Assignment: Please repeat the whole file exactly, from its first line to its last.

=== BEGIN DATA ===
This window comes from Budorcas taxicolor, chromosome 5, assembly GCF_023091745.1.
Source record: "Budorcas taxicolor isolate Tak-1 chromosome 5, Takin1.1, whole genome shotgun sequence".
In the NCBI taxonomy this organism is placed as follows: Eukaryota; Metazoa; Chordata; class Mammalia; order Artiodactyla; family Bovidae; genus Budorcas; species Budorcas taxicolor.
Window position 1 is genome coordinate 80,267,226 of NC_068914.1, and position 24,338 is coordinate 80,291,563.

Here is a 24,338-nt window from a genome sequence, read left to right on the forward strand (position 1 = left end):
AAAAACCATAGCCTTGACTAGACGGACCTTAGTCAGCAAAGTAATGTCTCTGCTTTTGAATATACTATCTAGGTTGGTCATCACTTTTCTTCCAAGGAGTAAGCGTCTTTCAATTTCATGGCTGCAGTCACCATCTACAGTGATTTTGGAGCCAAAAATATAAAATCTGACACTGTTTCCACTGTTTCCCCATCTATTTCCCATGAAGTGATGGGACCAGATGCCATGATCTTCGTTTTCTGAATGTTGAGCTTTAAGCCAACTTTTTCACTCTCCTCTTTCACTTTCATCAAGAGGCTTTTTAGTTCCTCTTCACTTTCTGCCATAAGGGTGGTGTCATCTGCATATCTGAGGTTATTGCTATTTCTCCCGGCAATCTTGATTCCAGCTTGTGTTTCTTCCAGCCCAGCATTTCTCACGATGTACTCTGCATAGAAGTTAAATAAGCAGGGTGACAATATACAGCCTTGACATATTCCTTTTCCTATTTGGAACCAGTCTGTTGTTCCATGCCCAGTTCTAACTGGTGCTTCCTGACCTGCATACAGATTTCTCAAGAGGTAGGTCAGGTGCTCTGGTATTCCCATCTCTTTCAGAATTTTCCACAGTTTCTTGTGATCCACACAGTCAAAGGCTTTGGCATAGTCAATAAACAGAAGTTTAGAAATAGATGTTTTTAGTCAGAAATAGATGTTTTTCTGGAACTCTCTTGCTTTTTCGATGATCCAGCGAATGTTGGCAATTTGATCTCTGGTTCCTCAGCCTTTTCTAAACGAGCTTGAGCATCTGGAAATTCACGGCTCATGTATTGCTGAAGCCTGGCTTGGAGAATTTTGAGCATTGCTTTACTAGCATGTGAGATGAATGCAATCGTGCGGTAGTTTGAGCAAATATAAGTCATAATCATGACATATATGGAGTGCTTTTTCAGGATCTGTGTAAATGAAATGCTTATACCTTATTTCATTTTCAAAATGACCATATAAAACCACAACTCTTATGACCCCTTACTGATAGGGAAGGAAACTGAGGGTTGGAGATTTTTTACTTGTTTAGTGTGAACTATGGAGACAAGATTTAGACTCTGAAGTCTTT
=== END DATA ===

This window comes from Budorcas taxicolor, chromosome 5, assembly GCF_023091745.1.
Source record: "Budorcas taxicolor isolate Tak-1 chromosome 5, Takin1.1, whole genome shotgun sequence".
In the NCBI taxonomy this organism is placed as follows: Eukaryota; Metazoa; Chordata; class Mammalia; order Artiodactyla; family Bovidae; genus Budorcas; species Budorcas taxicolor.
Window position 1 is genome coordinate 80,267,226 of NC_068914.1, and position 24,338 is coordinate 80,291,563.

Here is a 24,338-nt window from a genome sequence, read left to right on the forward strand (position 1 = left end):
AAAAACCATAGCCTTGACTAGACGGACCTTAGTCAGCAAAGTAATGTCTCTGCTTTTGAATATACTATCTAGGTTGGTCATCACTTTTCTTCCAAGGAGTAAGCGTCTTTCAATTTCATGGCTGCAGTCACCATCTACAGTGATTTTGGAGCCAAAAATATAAAATCTGACACTGTTTCCACTGTTTCCCCATCTATTTCCCATGAAGTGATGGGACCAGATGCCATGATCTTCGTTTTCTGAATGTTGAGCTTTAAGCCAACTTTTTCACTCTCCTCTTTCACTTTCATCAAGAGGCTTTTTAGTTCCTCTTCACTTTCTGCCATAAGGGTGGTGTCATCTGCATATCTGAGGTTATTGCTATTTCTCCCGGCAATCTTGATTCCAGCTTGTGTTTCTTCCAGCCCAGCATTTCTCACGATGTACTCTGCATAGAAGTTAAATAAGCAGGGTGACAATATACAGCCTTGACATATTCCTTTTCCTATTTGGAACCAGTCTGTTGTTCCATGCCCAGTTCTAACTGGTGCTTCCTGACCTGCATACAGATTTCTCAAGAGGTAGGTCAGGTGCTCTGGTATTCCCATCTCTTTCAGAATTTTCCACAGTTTCTTGTGATCCACACAGTCAAAGGCTTTGGCATAGTCAATAAACAGAAGTTTAGAAATAGATGTTTTTAGTCAGAAATAGATGTTTTTCTGGAACTCTCTTGCTTTTTCGATGATCCAGCGAATGTTGGCAATTTGATCTCTGGTTCCTCAGCCTTTTCTAAACGAGCTTGAGCATCTGGAAATTCACGGCTCATGTATTGCTGAAGCCTGGCTTGGAGAATTTTGAGCATTGCTTTACTAGCATGTGAGATGAATGCAATCGTGCGGTAGTTTGAGCAAATATAAGTCATAATCATGACATATATGGAGTGCTTTTTCAGGATCTGTGTAAATGAAATGCTTATACCTTATTTCATTTTCAAAATGACCATATAAAACCACAACTCTTATGACCCCTTACTGATAGGGAAGGAAACTGAGGGTTGGAGATTTTTTACTTGTTTAGTGTGAACTATGGAGACAAGATTTAGACTCTGAAGTCTTT